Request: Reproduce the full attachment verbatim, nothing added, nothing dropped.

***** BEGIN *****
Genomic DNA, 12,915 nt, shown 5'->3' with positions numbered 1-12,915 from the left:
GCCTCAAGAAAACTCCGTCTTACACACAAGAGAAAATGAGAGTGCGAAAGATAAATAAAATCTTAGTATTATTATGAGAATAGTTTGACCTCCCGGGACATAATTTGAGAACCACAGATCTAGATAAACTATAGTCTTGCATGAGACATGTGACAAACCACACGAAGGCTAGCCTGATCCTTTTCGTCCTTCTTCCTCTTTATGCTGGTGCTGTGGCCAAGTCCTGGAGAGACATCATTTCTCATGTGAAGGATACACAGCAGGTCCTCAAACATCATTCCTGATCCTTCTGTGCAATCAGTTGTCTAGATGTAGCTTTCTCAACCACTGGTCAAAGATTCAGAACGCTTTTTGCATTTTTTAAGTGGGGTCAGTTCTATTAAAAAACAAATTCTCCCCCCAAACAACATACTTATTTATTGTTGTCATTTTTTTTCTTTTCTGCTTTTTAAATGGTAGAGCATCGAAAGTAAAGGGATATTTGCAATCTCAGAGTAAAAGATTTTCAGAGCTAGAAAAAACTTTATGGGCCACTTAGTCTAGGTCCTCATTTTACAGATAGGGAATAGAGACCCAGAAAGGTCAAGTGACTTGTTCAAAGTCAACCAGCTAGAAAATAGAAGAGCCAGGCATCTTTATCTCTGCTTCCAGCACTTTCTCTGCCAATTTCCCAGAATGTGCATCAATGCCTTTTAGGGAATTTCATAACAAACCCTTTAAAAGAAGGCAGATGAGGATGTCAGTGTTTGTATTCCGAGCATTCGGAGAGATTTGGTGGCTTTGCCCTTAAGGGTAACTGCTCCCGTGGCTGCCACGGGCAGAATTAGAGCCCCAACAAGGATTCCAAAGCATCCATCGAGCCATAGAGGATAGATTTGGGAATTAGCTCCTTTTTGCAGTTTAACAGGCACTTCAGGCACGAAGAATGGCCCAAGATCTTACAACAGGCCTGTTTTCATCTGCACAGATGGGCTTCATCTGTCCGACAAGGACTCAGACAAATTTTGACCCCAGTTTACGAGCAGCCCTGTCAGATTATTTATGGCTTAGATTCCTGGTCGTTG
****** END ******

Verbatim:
Genomic DNA, 12,915 nt, shown 5'->3' with positions numbered 1-12,915 from the left:
GCCTCAAGAAAACTCCGTCTTACACACAAGAGAAAATGAGAGTGCGAAAGATAAATAAAATCTTAGTATTATTATGAGAATAGTTTGACCTCCCGGGACATAATTTGAGAACCACAGATCTAGATAAACTATAGTCTTGCATGAGACATGTGACAAACCACACGAAGGCTAGCCTGATCCTTTTCGTCCTTCTTCCTCTTTATGCTGGTGCTGTGGCCAAGTCCTGGAGAGACATCATTTCTCATGTGAAGGATACACAGCAGGTCCTCAAACATCATTCCTGATCCTTCTGTGCAATCAGTTGTCTAGATGTAGCTTTCTCAACCACTGGTCAAAGATTCAGAACGCTTTTTGCATTTTTTAAGTGGGGTCAGTTCTATTAAAAAACAAATTCTCCCCCCAAACAACATACTTATTTATTGTTGTCATTTTTTTTCTTTTCTGCTTTTTAAATGGTAGAGCATCGAAAGTAAAGGGATATTTGCAATCTCAGAGTAAAAGATTTTCAGAGCTAGAAAAAACTTTATGGGCCACTTAGTCTAGGTCCTCATTTTACAGATAGGGAATAGAGACCCAGAAAGGTCAAGTGACTTGTTCAAAGTCAACCAGCTAGAAAATAGAAGAGCCAGGCATCTTTATCTCTGCTTCCAGCACTTTCTCTGCCAATTTCCCAGAATGTGCATCAATGCCTTTTAGGGAATTTCATAACAAACCCTTTAAAAGAAGGCAGATGAGGATGTCAGTGTTTGTATTCCGAGCATTCGGAGAGATTTGGTGGCTTTGCCCTTAAGGGTAACTGCTCCCGTGGCTGCCACGGGCAGAATTAGAGCCCCAACAAGGATTCCAAAGCATCCATCGAGCCATAGAGGATAGATTTGGGAATTAGCTCCTTTTTGCAGTTTAACAGGCACTTCAGGCACGAAGAATGGCCCAAGATCTTACAACAGGCCTGTTTTCATCTGCACAGATGGGCTTCATCTGTCCGACAAGGACTCAGACAAATTTTGACCCCAGTTTACGAGCAGCCCTGTCAGATTATTTATGGCTTAGATTCCTGGTCGTTG